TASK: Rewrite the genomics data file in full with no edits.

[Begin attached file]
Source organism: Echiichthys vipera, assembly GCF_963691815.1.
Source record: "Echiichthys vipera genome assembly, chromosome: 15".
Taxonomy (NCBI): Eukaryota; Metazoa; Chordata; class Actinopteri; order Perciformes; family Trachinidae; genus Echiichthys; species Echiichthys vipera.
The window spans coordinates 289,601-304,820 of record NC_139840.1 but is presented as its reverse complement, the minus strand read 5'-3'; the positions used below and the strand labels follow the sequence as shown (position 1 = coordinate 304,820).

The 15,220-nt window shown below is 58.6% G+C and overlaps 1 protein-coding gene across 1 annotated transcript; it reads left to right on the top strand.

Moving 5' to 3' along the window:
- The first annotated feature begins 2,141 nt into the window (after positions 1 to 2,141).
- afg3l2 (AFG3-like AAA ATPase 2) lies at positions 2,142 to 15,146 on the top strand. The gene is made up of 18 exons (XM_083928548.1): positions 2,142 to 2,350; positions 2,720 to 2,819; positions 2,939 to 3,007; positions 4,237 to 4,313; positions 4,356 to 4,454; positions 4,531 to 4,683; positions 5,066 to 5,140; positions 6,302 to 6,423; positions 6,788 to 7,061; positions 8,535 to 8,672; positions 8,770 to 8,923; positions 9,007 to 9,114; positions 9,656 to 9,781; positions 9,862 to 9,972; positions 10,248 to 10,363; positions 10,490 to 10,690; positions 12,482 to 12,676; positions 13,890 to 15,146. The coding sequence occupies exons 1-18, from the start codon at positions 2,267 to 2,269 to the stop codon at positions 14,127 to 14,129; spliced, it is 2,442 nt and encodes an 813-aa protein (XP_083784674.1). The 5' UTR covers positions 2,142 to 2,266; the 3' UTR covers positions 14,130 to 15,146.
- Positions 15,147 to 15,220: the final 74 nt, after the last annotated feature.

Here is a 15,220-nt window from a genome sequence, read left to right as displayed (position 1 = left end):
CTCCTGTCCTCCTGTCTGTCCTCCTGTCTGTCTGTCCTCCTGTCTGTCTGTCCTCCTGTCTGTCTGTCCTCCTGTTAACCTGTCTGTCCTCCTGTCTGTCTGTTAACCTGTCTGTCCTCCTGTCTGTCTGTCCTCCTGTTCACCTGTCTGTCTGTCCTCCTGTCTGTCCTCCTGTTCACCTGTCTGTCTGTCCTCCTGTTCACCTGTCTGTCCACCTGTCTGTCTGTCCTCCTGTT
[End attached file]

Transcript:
Source organism: Echiichthys vipera, assembly GCF_963691815.1.
Source record: "Echiichthys vipera genome assembly, chromosome: 15".
Taxonomy (NCBI): Eukaryota; Metazoa; Chordata; class Actinopteri; order Perciformes; family Trachinidae; genus Echiichthys; species Echiichthys vipera.
The window spans coordinates 289,601-304,820 of record NC_139840.1 but is presented as its reverse complement, the minus strand read 5'-3'; the positions used below and the strand labels follow the sequence as shown (position 1 = coordinate 304,820).

The 15,220-nt window shown below is 58.6% G+C and overlaps 1 protein-coding gene across 1 annotated transcript; it reads left to right on the top strand.

Moving 5' to 3' along the window:
- The first annotated feature begins 2,141 nt into the window (after positions 1 to 2,141).
- afg3l2 (AFG3-like AAA ATPase 2) lies at positions 2,142 to 15,146 on the top strand. The gene is made up of 18 exons (XM_083928548.1): positions 2,142 to 2,350; positions 2,720 to 2,819; positions 2,939 to 3,007; positions 4,237 to 4,313; positions 4,356 to 4,454; positions 4,531 to 4,683; positions 5,066 to 5,140; positions 6,302 to 6,423; positions 6,788 to 7,061; positions 8,535 to 8,672; positions 8,770 to 8,923; positions 9,007 to 9,114; positions 9,656 to 9,781; positions 9,862 to 9,972; positions 10,248 to 10,363; positions 10,490 to 10,690; positions 12,482 to 12,676; positions 13,890 to 15,146. The coding sequence occupies exons 1-18, from the start codon at positions 2,267 to 2,269 to the stop codon at positions 14,127 to 14,129; spliced, it is 2,442 nt and encodes an 813-aa protein (XP_083784674.1). The 5' UTR covers positions 2,142 to 2,266; the 3' UTR covers positions 14,130 to 15,146.
- Positions 15,147 to 15,220: the final 74 nt, after the last annotated feature.

Here is a 15,220-nt window from a genome sequence, read left to right as displayed (position 1 = left end):
CTCCTGTCCTCCTGTCTGTCCTCCTGTCTGTCTGTCCTCCTGTCTGTCTGTCCTCCTGTCTGTCTGTCCTCCTGTTAACCTGTCTGTCCTCCTGTCTGTCTGTTAACCTGTCTGTCCTCCTGTCTGTCTGTCCTCCTGTTCACCTGTCTGTCTGTCCTCCTGTCTGTCCTCCTGTTCACCTGTCTGTCTGTCCTCCTGTTCACCTGTCTGTCCACCTGTCTGTCTGTCCTCCTGTT